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Memory leaks: Finding a memory leak in Microsoft Windows

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Learn what do when Performance Monitor yields unexpected results.

Before investing in server hardware, most companies spend a good deal of time researching the resources required to run the applications that the server will be hosting. But all this hard work can be undone by a poorly written application.

Over time, some applications can rob your server of resources far beyond any reasonable estimates. Applications with memory leaks or applications that consume excessive amounts of processor time can not only kill server performance, but can also render that server unstable.

Memory issues with applications
Applications usually request memory from the OS in order to perform various functions. Under normal circumstances, an application will release memory once it has finished using it. A leaky application will request memory like any other application, but will not release the memory that is no longer needed.

The next time that the application runs the function that required the additional memory, the application will not use the memory that it is already consuming. In fact, it will request even more memory from the OS. The leaky app continues to hold onto this memory even after it is no longer needed. Over time the leaky app will drain the OS of more and more memory.

Memory leaks are not always obvious. There is no dialog box in Microsoft Windows that says, "You have a memory leak." It's up to you to find memory leaks, and corrrect them. But how do you know if you've got one?

Symptoms of memory leaks 
The symptoms of a memory leak vary. They depend on the amount of memory the leaky app consumes each time the leaky code is executed, as well as how often the leaky code is executed. The frequency with which the system is rebooted also makes a difference, since memory is restored to the OS during a reboot.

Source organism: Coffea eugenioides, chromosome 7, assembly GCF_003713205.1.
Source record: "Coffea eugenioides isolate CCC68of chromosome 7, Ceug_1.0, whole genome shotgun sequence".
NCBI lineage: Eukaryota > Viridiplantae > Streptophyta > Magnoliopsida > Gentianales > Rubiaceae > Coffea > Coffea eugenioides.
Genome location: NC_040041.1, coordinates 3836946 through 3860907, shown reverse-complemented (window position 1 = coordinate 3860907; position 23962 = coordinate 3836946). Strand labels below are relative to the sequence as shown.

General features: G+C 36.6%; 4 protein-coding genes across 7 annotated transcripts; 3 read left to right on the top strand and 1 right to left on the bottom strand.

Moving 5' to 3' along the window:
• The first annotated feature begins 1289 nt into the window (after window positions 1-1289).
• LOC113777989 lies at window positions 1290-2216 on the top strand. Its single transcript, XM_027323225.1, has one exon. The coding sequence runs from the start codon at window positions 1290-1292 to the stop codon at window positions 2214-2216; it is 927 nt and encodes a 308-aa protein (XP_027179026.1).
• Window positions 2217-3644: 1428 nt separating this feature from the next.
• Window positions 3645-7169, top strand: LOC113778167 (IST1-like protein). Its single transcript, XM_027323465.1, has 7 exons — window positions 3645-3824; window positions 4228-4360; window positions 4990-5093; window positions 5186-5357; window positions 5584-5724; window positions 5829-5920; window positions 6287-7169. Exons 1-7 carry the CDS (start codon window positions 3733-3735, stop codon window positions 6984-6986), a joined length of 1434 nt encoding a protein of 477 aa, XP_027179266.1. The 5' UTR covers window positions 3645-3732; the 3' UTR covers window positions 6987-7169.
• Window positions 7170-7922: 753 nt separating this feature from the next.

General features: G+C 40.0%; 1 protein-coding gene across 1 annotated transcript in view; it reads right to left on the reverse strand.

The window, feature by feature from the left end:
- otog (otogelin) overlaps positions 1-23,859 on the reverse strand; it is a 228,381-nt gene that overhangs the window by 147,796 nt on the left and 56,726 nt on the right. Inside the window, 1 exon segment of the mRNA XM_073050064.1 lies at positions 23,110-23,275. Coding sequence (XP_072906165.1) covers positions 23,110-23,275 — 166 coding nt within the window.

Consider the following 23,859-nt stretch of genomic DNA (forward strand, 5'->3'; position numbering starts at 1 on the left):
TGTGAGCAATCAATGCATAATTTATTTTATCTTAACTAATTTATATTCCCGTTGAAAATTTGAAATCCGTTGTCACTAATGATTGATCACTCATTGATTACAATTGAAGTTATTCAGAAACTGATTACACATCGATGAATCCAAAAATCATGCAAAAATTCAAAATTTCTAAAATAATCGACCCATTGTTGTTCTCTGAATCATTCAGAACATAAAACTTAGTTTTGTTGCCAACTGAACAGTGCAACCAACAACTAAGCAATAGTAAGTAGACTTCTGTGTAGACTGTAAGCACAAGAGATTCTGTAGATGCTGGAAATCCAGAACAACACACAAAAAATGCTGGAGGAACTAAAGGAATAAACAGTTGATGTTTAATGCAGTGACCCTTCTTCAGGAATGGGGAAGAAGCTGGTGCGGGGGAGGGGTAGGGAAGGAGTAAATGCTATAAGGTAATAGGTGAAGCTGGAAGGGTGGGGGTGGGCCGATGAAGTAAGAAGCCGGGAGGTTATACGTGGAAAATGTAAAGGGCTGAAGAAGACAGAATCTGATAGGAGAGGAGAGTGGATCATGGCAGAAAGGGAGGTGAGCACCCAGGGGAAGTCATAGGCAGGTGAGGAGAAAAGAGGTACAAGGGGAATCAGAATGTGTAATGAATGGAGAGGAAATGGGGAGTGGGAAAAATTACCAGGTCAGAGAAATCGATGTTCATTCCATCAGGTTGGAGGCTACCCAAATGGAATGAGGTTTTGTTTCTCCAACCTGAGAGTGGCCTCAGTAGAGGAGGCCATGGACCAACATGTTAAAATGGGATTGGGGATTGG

Some memory leaks are barely noticeable. But if one becomes significant enough to start affecting the OS, you'll see some telltale signs. Including:

  • The system gradually becomes slower. Sure, it's normal for a system to slow down over time to some extent, due to disk fragmentation, the installation of bloated applications and the overhead associated with an increasing workload. What isn't normal is for a system's speed to be restored after a reboot, only to quickly begin slowing down again. This is often a sign of a memory leak (although it can also mean a malware infection).

     

  • Unexpected error messages indicating that various system services have stopped. Note: Again, these types of messages might be caused by malware infections or other types of system problems. If system services are shutting down unexpectedly, it is generally not a sign of a memory leak unless other symptoms are also occurring.

     

  • An error message indicating that Windows is either low on, or has run out of, virtual memory. Below is a typical sample of this type of error message, but the exact messsage will vary, depending upon the version of Windows your server is running.






How to detect a memory leak in Microsoft Windows

  Introduction 
  Memory leaks: Finding a memory leak in Microsoft Windows 
  Finding memory leaks using Performance Monitor 
  Memory leaks: Determine an applications CPU consumption 

 

This was first published in February 2007

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